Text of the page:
The Mary Avenue Overcrossing project aims to relieve north-south traffic congestion in Sunnyvale, improve multimodal access between Moffett Park and other areas, and support smart growth in Moffett Park area.
The project would provide a multimodal connection from Mary and Almanor avenues, over US-101, SR-237 and Moffett Park LRT Station to 11th Avenue and Discovery Way (formerly E Street) in Moffett Park.
Angela Obeso, Principal Transportation Engineer, 408-730-7557
There are four different options for the project's conceptual design, including a fifth option for no project. The project team will present a project option to City Council in March 2021. Council will select a project option for the EIR*. Regardless of the project option selected, all four options will be studied. See Details tab for project options.
*for the purpose of the Environmental Impact Report (EIR), a project alternative must be selected
City Council Study Session
Topic is an agenda item at the City Council meeting (PDF download)
March 2021 - City Council Regular Session for the selection of Project Alternative for the EIR
Spring 2021 - Winter 2022 - Preparation of Draft EIR and Final EIR
Winter 2022 - Approval of EIR and selection of Preferred Alternative
As part of the EIR, we are analyzing the following project options:
Community Meeting Frequently Asked Questions, Sept. 2020
Online Community Meeting on YouTube, Sept. 24, 2020
Online Community Meeting Presentation Material, Sept. 24, 2020
Bicycle and Pedestrian Advisory Commission 17-0731, July 20, 2017 - Update Staff Presentation
CEQA Scoping Meeting, March 21, 2017
Notice of Preparation (NOP) of the Environmental Impact Report, March 7, 2017
Study Session 17-0030, Feb. 28, 2017 - Environmental Impact Staff Presentation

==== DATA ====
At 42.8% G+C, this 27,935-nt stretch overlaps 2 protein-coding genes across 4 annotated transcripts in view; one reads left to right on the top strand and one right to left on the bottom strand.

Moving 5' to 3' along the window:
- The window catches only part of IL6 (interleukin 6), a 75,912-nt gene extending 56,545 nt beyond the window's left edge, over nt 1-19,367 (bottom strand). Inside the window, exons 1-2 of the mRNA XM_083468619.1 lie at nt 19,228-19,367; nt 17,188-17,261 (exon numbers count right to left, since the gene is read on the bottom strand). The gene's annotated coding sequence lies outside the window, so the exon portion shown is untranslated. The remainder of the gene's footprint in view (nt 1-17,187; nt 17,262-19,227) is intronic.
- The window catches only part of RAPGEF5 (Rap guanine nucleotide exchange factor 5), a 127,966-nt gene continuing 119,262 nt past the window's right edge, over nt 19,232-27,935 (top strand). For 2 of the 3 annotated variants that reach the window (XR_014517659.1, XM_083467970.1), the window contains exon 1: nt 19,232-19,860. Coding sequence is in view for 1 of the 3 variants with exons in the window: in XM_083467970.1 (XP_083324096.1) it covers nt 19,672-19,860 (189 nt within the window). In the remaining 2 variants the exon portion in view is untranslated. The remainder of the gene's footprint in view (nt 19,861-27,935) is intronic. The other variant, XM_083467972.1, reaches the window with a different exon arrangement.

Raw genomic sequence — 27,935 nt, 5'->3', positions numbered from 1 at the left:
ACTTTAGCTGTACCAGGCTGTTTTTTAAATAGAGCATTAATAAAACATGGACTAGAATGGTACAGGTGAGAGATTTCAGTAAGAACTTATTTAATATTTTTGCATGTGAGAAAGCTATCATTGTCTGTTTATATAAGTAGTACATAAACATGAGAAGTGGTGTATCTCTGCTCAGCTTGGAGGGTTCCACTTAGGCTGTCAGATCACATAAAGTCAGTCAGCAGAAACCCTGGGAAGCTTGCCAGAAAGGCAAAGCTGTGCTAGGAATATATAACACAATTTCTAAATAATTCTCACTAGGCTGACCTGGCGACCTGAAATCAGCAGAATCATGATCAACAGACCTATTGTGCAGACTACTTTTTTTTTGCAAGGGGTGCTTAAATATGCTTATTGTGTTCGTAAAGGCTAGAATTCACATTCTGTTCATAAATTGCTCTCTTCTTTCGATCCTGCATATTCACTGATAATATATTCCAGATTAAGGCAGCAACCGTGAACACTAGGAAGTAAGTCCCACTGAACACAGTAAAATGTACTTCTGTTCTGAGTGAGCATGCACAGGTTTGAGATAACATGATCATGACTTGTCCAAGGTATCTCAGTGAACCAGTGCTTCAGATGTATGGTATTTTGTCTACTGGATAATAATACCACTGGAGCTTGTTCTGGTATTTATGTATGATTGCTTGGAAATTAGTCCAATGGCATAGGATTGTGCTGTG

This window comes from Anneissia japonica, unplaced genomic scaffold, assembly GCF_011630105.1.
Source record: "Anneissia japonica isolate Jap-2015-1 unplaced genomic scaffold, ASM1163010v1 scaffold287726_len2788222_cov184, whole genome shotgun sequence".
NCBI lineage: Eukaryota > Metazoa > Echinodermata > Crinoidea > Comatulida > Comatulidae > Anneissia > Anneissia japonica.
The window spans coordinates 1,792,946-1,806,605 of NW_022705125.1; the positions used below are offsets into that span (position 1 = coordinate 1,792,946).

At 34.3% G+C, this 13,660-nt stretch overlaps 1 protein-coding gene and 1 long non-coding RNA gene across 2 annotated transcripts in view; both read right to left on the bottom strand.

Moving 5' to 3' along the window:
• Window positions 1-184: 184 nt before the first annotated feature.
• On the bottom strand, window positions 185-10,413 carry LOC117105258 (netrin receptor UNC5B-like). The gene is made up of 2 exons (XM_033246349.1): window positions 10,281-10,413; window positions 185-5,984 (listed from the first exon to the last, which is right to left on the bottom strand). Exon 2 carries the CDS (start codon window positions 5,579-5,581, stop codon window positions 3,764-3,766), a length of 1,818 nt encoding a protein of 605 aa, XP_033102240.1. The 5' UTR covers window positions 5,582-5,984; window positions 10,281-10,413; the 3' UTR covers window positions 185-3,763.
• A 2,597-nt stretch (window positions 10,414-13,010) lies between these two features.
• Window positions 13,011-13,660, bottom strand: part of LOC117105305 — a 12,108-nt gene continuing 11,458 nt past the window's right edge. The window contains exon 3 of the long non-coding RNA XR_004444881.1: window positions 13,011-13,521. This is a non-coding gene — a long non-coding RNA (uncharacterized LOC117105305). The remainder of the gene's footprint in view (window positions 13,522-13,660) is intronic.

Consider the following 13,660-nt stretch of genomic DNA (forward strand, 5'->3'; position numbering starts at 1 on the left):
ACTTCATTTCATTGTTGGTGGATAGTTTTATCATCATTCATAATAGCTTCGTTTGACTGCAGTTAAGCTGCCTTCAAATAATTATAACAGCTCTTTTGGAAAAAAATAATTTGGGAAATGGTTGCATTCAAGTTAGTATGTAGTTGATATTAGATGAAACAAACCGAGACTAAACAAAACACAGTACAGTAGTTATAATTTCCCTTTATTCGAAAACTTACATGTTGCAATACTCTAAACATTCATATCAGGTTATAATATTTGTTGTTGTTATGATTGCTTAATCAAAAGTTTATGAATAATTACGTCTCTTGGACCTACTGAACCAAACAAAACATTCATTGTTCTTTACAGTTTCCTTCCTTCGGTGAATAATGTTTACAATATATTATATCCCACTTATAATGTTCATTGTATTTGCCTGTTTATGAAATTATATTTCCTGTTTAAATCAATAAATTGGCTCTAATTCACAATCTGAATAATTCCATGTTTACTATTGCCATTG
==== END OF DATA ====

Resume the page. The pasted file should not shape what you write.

Community Kickoff, Jan. 17, 2017
Mary Avenue Overcrossing was included in the following City of Sunnyvale plans:
In 2007, the City of Sunnyvale completed a Draft Environmental Impact Report (EIR) for Mary Avenue Extension. Many members of the community provided comments on the Draft ElR. The City responded to community comments. The following were the key concerns:
The City Council certified the Final ElR and approved the Mary Avenue Extension project in October 2008. In 2009, the Sunnyvale West Neighborhood Association filed a legal challenge against the City. The legal challenge was about the adequacy of the ElR document, and the use of a 2020 traffic baseline for the traffic analysis. The Superior Court granted the petition in 2009. The 6th District Court of Appeal upheld the Superior Court decision in 2010. Because of this, the City Council decertified the EIR and voided the project approval in 2011.
Without an adequate EIR, no action has occurred on the project since that time. In 2015, City Council directed staff to prepare an updated scope. This scope included preparing an EIR with updated alternatives and a robust outreach. In 2016, the City selected a consultant team to begin updating the EIR.
The Office of the City Attorney (OCA) advised the project team of a recent case law. The case law involved a multi-project EIR that did not identify a project alternative up front. The courts ruled that EIR as violating California Environmental Quality Act (CEQA). The violation was due to the EIR not having an "accurate, stable and finite" project description for the public. The OCA advised the project team to select a project alternative for the purposes of the EIR. Regardless of which alternative the City Council selects, the EIR will study all five alternatives. The City Council will select the preferred project alternative after completion and acceptance of the Final EIR.